Among LMDA‘s notable achievements over the past 25 years are these services to the profession.
The LMDA Review, currently an online, peer reviewed journal serving as the organization‘s voice of dramaturgy and, under the editorship of D. J. Hopkins, in the process of achieving MLA accreditation. Generations of editorial and other leadership include Rick Davis, Steven Hart, Carey Perloff, Anne Cattaneo, Geoff Proehl, and Shelley Orr.
The LMDA Script Exchange, founded by Lynn M. Thomson and Anne Cattaneo to establish national networking about new plays and to build a community of new play dramaturgs; in its first eight years alone, the Script Exchange published 35 issues that included reviews of more than 1,000 new plays.
LMDA’s Advocacy Caucus, founded in 1996 by Lynn M. Thomson, which provided the first guidelines for employment of freelance dramaturgs based on member surveys conducted by the Caucus (with Lynn Thomson and Shirley Fishman at the helm) and ultimately generated the current LMDA Employment Guidelines.
The “virtual” presence of LMDA, which began with an electronic bulletin board system generated by Richard Finkelstein, then developed into the U Caucus Discussion List (1994), became affiliated for many years with the Dramaturgy Northwest website under the guidance of Geoff Proehl with support from the University of Puget Sound, and now includes the official LMDA website. The LMDA website is rich with national and international resources, and the organization also operates through our social networking presence on Facebook. Finally, the LMDA listserv, open to members and nonmembers, provides a forum for those seeking information about plays, production dramaturgy, current issues and events, and a myriad of other discussion points and debates pertaining to professional theatre — from local to international. It serves the needs of a diverse population of theatre practitioners and teachers.
Member-authored (and often LMDA> incubated) dramaturgy publications that both report and drive the profession, including the LMDA Source Book, Volume I (edited by Susan Jonas, for teachers), the Source Book, Volume II (Susan Jonas and Lee Devin); Mark Bly‘s seminal The Production Notebooks (Volume 1, 1997, Volume 2, 2001); the LMDA Bibliography, the Guide to Dramaturgy Training Programs, and Guide to Internships; Dramaturgy in American Theatre (Jonas, Lupu and Proehl, 1997); Between the Lines: the Process of Dramaturgy(Judith Rudakoff and Lynn Thomson, 2002); the Twentieth Anniversary Book (interviews with LMDA‘s past leaders by Shelley Orr and Liz Engelman, 2004); International Resources (edited by Vanessa Porteous and Madeleine Oldham); Internship Guidelines (edited by Brian Quirt and Carrie Hughes); Artful Making (Lee Devin and Robert Austin, 2003; Elliott Hayes winner, 2005); numerous articles by Paul Walsh, Michael Bigelow Dixon, Mark Bly, and DD Kugler; and most recently Geoff Proehl‘s Toward a DramaturgicalSensibility: Landscape and Journey (winner of ATHE‘s 2009 Outstanding Book on Theatre Award) and The Process of Dramaturgy: A Handbook by Julie Felise Dubiner, Scott R. Irelan and Anne Fletcher (2010).
Since 1991, a system of regional vice-presidents, who maintain a yearlong presence around the Americas and stage mini-conferences and other events for the dramaturgical and literary management communities—as well as promoting regional theatre venues and a healthy regional ecology. (See our website for the regions, which also provide lists of members in each.)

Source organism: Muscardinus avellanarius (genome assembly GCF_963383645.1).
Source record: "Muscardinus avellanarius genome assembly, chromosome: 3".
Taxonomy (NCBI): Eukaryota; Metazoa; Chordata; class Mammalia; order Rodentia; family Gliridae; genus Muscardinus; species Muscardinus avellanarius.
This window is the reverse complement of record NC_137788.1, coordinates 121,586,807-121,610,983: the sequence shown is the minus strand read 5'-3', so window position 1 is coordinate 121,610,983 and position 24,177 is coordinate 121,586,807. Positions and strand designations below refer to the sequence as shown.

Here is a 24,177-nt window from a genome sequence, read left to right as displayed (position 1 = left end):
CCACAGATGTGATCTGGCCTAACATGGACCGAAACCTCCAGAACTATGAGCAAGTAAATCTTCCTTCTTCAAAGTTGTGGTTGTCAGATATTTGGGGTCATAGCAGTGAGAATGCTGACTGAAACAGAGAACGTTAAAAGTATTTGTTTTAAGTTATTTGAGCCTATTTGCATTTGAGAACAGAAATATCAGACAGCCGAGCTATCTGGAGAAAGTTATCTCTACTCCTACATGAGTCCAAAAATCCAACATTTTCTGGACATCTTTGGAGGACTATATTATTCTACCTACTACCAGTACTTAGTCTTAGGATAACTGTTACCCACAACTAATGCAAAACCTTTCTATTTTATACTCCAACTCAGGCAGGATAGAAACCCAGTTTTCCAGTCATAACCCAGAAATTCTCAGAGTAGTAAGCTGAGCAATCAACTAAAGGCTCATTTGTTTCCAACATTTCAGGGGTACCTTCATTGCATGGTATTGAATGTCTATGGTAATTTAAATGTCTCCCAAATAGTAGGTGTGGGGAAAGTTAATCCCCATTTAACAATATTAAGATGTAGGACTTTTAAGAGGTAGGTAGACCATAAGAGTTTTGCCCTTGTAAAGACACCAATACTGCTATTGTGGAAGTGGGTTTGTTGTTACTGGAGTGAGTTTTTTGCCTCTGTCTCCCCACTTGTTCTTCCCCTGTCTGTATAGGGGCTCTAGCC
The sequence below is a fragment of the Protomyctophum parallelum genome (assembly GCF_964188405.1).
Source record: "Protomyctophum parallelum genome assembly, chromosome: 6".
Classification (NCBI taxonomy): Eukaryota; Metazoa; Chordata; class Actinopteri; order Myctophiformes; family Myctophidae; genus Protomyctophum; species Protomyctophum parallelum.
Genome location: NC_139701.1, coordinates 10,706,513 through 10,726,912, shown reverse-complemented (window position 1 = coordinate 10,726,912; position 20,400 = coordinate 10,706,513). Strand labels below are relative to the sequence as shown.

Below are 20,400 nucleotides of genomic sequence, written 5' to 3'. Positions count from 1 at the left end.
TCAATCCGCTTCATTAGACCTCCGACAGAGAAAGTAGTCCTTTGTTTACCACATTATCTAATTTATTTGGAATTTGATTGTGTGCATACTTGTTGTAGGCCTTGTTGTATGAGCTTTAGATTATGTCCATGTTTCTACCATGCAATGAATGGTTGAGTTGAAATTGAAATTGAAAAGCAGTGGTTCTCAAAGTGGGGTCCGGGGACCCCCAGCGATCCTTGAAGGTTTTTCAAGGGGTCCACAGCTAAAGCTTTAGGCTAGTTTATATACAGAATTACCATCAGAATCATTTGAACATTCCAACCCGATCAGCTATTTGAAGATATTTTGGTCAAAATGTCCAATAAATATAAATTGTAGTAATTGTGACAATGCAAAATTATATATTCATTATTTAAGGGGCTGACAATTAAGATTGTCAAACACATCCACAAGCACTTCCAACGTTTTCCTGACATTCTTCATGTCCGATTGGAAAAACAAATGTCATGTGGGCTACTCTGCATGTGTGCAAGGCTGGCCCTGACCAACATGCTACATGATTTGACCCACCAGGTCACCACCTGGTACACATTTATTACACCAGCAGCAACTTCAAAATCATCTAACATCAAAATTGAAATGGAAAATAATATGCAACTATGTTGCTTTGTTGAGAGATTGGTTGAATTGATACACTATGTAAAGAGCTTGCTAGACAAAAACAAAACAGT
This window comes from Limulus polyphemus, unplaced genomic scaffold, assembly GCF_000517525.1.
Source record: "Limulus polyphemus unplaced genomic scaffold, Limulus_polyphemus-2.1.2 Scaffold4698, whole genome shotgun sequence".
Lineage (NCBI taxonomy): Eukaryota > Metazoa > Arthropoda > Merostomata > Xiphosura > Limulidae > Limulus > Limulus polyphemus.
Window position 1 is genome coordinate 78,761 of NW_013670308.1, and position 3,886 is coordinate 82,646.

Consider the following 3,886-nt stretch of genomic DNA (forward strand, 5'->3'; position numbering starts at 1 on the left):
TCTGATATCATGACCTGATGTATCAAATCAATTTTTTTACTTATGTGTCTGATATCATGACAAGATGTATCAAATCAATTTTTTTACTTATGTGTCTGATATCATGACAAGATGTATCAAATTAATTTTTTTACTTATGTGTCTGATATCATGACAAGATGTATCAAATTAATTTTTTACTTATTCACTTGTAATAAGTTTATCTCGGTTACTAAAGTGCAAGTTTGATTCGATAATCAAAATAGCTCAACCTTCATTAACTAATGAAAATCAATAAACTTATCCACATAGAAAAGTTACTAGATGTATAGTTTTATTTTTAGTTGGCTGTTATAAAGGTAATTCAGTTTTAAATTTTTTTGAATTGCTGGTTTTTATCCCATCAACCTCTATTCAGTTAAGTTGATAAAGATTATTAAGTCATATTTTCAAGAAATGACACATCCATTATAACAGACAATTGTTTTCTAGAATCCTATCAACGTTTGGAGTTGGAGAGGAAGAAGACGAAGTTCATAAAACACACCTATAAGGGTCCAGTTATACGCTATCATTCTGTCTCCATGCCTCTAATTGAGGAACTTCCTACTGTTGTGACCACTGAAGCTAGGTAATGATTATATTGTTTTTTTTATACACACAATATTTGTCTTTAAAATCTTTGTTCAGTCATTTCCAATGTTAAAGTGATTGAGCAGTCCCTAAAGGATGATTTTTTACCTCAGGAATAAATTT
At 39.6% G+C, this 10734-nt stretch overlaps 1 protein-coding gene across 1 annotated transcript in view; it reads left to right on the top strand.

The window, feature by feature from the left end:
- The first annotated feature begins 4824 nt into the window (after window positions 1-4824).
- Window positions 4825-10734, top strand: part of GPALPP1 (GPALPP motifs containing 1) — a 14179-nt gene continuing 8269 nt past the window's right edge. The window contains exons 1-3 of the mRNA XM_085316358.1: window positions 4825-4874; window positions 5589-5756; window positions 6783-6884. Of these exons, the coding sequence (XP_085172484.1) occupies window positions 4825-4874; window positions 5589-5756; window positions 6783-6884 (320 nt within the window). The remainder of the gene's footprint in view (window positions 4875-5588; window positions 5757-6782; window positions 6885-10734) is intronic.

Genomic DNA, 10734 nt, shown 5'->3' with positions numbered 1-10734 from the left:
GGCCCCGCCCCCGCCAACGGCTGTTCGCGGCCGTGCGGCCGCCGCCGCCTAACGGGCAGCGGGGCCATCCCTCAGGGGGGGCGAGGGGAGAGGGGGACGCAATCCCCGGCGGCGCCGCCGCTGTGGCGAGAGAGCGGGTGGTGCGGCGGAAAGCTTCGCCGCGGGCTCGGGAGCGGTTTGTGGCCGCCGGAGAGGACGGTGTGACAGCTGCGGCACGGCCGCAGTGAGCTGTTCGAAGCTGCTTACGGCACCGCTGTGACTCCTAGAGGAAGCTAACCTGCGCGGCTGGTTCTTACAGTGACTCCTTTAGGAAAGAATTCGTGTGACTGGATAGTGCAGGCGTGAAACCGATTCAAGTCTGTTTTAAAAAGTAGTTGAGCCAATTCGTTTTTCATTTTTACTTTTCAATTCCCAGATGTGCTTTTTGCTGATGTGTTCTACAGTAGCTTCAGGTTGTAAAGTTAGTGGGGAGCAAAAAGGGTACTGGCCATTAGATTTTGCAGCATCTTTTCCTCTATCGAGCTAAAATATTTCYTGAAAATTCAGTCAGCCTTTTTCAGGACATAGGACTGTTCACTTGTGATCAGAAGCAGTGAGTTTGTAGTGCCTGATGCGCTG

The successful Dramaturg-Driven Projects initiative Residency Grants, and Early Career Dramaturgs fund raisers, through which LMDA members and officers have raised funds to support the temporary hiring of dramaturgs at venues without staff literary support (sometimes leading to long-term employment); have awarded grants to dramaturg-driven projects in theatre, dance, and opera; have brought emerging dramaturgs to conferences by assisting with travel funds; and have provided a first year‘s free membership for ATHE‘s Dramaturgy Debut Panel winners and for the Kennedy Center American College Theater Festival‘s eight yearly dramaturgy competition regional winners. These programs have been driven by members Maxine Kern with the assistance of Susan Jonas (residencies); Kelly Miller, Madeleine Oldham, and currently Julie Felise Dubiner (ECDs funding); and D.J. Hopkins, Liz Engelman, Brian Quirt, Shelley Orr, Cindy SoRelle, Megan Monaghan, and Gregg Henry (ATHE/KCACTF initiatives).
Beginning in 2004, LMDA leaders Liz Engelman, Mark Bly, and Brian Quirt first generated an international dialoguewith playwrights and literary managers in Mexico, the UK (Dramaturgs‘ Network), and Europe—connections that have brought a host of visiting theatre practitioners to LMDA conferences and have generated current and potential collaborations as well as the international resources project noted above. The UK dramaturgs‘ network has studied our model. The Toronto, Minneapolis, and San Diego conferences provided for our international colleagues—playwrights and dramaturgs — a forum for presenting their work.
In 1999, through the labor of Michael Bigelow Dixon and Amy Wegner, LMDA established the Elliott Hayes Award, to be given annually for outstanding dramaturgy in the Americas. The award is named for the late Elliott Hayes, longtime literary manager and dramaturge for the Stratford Festival, who lost his life prematurely in an automobile accident. Its first recipients were Michele Volansky (Steppenwolf Theatre Company) and Lue Morgan Douthit (Oregon Shakespeare Festival). Subsequent Hayes award honorees include Rebecca Rugg, Lynne M. Thomson, Judith Rudakoff, Megan Monaghan, Freddie Ashley, Brian Quirt (2), Mallory Catlett, Scott Horstein, Lee Devin, Melinda Finberg, Amy Steele, Ed Sobel, and Ilana Brownstein. It was awarded to Robyn Quick at the 25th Anniversary Conference banquet.